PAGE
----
The Blogiston Post

Politics, money, and war.

Saturday, June 28

smarts and more smarts

Counterpunch has an article by Ray McGovern of the Veteran Intelligence Professionals for Sanity (VIPS). VIPS has been publishing their concerns on the manipulation of intelligence since February.
In sum, the evidence presented in last September's intelligence estimate fell far short of what was required to support Cheney's claim that Iraq was on the road to a nuclear weapon. Something scarier had to be produced, and quickly, if Congress was to be persuaded to authorize war. And so the decision was made to dust off the uranium-from-Niger canard.

The White House calculated--correctly--that before anyone would make an issue of the fact that this key piece of "intelligence" was based on a forgery, Congress would vote yes. The war could then be waged and won. In recent weeks, administration officials have begun spreading the word that Cheney was never told the Iraq-Niger story was based on a forgery. I asked a senior official who recently served at the National Security Council if he thought that was possible. He pointed out that rigorous NSC procedures call for a very specific response to all vice presidential questions and added that "the fact that Cheney's office had originally asked that the Iraq-Niger report be checked out makes it inconceivable that his office would not have been informed of the results."
William Rivers Pitt at Truth Out also has an interview with Ray McGovern that is worth reading.
Pitt: There was the August 6 2001 briefing…

McGovern: On August 6, the title of the briefing was, “Bin Laden Determined to Strike in the US,” and that briefing had the word “Hijacking” in it. That’s all I know about it, but that’s quite enough. In September, Bush had to make a decision. Is it feasible to let go of Tenet, whose agency flubbed the dub on this one? And the answer was no, because Tenet knows too much about what Bush knew, and Bush didn’t know what to do about it. That’s the bottom line for me.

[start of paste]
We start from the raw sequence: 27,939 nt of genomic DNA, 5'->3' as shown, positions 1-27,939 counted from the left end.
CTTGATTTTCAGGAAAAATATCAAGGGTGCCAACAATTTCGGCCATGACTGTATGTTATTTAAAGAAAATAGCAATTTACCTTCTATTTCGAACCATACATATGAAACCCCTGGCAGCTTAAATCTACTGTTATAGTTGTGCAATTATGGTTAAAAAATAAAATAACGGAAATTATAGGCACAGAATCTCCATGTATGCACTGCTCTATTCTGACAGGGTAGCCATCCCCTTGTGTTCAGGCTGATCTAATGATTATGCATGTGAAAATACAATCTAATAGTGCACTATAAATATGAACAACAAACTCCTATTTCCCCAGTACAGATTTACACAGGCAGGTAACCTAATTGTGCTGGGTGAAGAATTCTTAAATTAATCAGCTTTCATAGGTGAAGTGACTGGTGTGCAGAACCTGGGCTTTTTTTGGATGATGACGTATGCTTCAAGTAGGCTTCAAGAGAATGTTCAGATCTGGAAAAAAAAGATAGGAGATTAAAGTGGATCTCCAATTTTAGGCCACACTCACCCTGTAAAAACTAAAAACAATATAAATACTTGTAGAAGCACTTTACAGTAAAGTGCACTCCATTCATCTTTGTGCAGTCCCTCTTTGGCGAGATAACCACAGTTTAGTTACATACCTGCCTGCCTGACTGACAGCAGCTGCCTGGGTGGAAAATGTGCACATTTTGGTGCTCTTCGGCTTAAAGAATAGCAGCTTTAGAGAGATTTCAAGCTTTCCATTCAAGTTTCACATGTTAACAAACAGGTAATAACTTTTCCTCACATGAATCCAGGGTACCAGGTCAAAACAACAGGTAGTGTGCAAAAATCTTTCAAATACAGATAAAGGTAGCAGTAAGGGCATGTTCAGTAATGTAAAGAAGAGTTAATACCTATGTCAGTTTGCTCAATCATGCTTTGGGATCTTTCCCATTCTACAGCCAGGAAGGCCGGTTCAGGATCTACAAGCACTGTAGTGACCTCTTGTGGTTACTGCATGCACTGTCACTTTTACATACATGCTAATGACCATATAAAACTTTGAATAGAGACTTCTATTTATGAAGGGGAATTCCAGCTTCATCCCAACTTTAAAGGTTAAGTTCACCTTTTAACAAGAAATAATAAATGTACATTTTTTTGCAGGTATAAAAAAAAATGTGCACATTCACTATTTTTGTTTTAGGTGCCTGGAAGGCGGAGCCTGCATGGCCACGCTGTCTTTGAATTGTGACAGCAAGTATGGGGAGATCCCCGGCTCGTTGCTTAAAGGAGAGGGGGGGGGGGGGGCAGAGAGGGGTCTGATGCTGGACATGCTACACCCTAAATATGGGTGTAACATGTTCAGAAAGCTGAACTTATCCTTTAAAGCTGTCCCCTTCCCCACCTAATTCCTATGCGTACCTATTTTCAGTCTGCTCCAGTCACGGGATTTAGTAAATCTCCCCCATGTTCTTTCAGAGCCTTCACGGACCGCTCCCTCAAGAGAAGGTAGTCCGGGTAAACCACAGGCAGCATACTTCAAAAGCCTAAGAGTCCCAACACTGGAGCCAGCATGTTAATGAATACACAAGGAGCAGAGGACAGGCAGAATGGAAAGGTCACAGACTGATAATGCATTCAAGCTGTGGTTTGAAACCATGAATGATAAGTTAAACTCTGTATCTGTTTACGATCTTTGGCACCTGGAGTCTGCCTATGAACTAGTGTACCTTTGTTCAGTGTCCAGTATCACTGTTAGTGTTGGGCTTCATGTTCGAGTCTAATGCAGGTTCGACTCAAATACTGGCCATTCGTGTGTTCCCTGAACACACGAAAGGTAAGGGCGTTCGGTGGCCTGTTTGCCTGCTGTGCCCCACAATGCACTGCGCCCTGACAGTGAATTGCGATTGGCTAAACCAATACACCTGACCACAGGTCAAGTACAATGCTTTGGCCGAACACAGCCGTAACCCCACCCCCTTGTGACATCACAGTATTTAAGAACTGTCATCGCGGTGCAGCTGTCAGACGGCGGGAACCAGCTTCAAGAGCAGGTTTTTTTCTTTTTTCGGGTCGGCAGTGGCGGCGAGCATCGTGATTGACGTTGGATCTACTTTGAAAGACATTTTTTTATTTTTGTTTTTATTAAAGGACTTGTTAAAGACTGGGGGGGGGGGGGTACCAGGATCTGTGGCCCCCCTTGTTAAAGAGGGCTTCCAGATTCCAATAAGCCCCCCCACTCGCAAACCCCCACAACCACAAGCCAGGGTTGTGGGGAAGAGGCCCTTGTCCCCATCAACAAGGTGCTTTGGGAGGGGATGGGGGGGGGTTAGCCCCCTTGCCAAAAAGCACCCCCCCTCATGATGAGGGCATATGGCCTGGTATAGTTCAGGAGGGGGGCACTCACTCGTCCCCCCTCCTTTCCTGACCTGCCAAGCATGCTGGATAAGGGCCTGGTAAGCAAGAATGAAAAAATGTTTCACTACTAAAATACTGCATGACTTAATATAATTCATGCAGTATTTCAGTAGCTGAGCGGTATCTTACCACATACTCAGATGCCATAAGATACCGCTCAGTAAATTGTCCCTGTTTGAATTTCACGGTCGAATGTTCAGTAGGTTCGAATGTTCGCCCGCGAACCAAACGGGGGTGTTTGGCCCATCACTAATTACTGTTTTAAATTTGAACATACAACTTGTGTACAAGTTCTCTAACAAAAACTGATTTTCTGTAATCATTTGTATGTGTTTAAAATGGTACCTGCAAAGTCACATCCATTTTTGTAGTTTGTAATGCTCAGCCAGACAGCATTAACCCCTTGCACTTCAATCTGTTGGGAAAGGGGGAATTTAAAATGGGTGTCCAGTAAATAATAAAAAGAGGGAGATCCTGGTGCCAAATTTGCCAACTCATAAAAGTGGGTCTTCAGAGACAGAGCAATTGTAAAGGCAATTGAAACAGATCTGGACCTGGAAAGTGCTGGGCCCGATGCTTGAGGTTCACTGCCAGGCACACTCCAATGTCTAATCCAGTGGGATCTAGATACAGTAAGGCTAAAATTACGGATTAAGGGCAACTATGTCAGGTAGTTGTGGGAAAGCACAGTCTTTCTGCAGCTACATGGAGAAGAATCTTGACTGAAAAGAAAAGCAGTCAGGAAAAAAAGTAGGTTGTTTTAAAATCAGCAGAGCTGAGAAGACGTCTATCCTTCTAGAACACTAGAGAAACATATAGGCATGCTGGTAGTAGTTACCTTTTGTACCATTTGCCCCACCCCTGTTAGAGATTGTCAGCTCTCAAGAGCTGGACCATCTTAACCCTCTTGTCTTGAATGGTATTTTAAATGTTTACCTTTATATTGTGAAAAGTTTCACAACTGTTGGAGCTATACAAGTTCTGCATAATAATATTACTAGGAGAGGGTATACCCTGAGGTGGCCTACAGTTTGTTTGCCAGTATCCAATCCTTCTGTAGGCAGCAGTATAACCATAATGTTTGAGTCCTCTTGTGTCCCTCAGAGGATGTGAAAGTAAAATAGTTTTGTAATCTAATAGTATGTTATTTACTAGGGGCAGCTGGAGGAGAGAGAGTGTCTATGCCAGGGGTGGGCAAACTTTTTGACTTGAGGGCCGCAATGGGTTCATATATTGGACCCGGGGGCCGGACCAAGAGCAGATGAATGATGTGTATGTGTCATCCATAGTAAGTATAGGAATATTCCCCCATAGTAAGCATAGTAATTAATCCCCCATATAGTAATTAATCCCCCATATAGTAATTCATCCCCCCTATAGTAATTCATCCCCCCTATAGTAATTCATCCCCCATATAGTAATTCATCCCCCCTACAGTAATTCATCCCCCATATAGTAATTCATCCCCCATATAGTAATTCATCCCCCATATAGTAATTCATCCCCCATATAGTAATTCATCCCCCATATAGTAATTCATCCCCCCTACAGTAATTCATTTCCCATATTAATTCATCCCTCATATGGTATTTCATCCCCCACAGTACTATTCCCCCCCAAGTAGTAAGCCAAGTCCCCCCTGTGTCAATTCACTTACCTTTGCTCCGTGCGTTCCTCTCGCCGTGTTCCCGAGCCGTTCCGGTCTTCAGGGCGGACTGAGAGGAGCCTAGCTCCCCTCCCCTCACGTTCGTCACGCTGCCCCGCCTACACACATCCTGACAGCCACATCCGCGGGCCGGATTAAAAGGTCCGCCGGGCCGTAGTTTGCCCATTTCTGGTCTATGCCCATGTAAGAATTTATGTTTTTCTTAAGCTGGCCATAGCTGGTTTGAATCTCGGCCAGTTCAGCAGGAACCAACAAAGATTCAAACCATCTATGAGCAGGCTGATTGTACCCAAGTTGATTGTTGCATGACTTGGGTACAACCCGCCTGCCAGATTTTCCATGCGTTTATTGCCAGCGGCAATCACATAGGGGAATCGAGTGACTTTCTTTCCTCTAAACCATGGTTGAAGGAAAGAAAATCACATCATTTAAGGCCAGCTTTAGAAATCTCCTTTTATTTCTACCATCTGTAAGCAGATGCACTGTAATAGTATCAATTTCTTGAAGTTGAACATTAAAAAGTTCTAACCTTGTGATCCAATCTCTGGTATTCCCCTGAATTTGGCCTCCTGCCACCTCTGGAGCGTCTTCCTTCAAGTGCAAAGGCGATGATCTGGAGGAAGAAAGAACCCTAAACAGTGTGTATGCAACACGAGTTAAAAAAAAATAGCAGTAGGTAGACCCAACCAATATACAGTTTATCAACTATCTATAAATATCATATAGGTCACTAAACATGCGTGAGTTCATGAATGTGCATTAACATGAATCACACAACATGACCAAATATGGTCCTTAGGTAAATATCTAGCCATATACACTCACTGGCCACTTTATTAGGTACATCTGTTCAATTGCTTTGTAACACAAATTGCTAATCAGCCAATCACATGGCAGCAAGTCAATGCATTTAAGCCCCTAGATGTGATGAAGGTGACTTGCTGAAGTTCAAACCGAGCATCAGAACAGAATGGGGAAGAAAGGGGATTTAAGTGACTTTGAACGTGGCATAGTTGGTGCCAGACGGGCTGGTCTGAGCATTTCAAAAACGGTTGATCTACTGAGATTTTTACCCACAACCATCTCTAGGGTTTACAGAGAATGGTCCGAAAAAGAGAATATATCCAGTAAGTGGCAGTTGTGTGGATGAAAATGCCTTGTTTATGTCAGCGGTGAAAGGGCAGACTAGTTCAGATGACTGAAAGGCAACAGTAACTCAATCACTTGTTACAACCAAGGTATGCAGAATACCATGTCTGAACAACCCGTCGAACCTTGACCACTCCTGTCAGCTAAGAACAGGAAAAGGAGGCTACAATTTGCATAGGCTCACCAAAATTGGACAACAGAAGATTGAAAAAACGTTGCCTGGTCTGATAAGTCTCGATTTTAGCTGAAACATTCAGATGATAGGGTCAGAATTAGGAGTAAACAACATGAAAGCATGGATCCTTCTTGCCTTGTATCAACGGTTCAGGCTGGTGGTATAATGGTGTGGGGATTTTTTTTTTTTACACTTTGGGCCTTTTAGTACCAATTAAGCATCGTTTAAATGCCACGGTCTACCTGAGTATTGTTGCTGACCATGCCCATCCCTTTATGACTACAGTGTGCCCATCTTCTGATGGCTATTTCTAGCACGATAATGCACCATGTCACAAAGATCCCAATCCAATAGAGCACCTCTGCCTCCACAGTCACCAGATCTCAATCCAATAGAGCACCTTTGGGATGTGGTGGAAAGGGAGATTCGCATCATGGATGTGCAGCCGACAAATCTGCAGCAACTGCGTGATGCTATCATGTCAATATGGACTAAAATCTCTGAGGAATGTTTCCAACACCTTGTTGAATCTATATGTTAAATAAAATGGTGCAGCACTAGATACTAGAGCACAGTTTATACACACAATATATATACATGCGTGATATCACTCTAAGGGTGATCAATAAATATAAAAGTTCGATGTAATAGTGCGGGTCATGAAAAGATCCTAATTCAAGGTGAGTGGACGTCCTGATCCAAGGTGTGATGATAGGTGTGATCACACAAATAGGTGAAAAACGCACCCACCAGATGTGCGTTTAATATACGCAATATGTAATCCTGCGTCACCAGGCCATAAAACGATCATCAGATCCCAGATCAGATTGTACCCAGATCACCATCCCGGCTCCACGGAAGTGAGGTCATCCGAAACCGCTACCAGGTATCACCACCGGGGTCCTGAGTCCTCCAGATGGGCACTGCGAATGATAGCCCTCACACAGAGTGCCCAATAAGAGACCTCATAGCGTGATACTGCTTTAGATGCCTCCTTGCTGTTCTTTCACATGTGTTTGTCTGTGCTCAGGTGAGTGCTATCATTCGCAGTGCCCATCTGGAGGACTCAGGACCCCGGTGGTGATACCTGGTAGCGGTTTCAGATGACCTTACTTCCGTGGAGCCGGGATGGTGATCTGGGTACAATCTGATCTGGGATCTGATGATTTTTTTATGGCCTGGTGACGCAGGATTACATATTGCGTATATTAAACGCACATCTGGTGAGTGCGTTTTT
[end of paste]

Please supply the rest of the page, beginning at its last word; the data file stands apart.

In the meantime, Democrats on the Senate Armed Services Committee will be conducting their own inquiry into pre-war intelligence and links between Al Qaeda and Iraq. A UN committee on Thursady announced thay had found no connection.

Contract News

Halliburton/KBR has awarded a $41 million dollar subcontract for catering services while working in Iraq. Given the size of the subcontract, bpost thought it worth noting.
Renaissance Services [Contract Services Group] has bagged a $41 million (RO15.92 million) contract to provide catering services in Iraq for Kellogg Brown & Root (KBR), a press release said. Mobilisation of the contract commences with immediate effect, with services expected to commence within one month. The scope of work requires the establishment and equipment of kitchen/dining facilities to cater for several thousand people. The contract duration is for six months, with three subsequent renewal options of six months each.

Execution of the contract is logistically taxing and presents considerable operational risk. The contract has been won in collaboration with Heston Services, which provides logistics and administration services to Renaissance in Kuwait and Iraq.
Two snips in GovExec that caught our attention:
Military officials should make comprehensive lists of all contractors services used at any given location, GAO said. Without these lists, it is hard for commanders to figure out where to go for help if they have questions regarding contractor support. A lack of information on total contractor support also makes it difficult to estimate total costs associated with these services.

Also, the Pentagon should standardize contract language, GAO recommended. Otherwise, mistakes can disrupt operations. For example, the Army left deployment clauses out of some contracts for work in Iraq. This omission resulted in “increased contract costs as well as delays in getting contractors into the field.”
Ok. We'll bite. How much are those "increased contract costs"?


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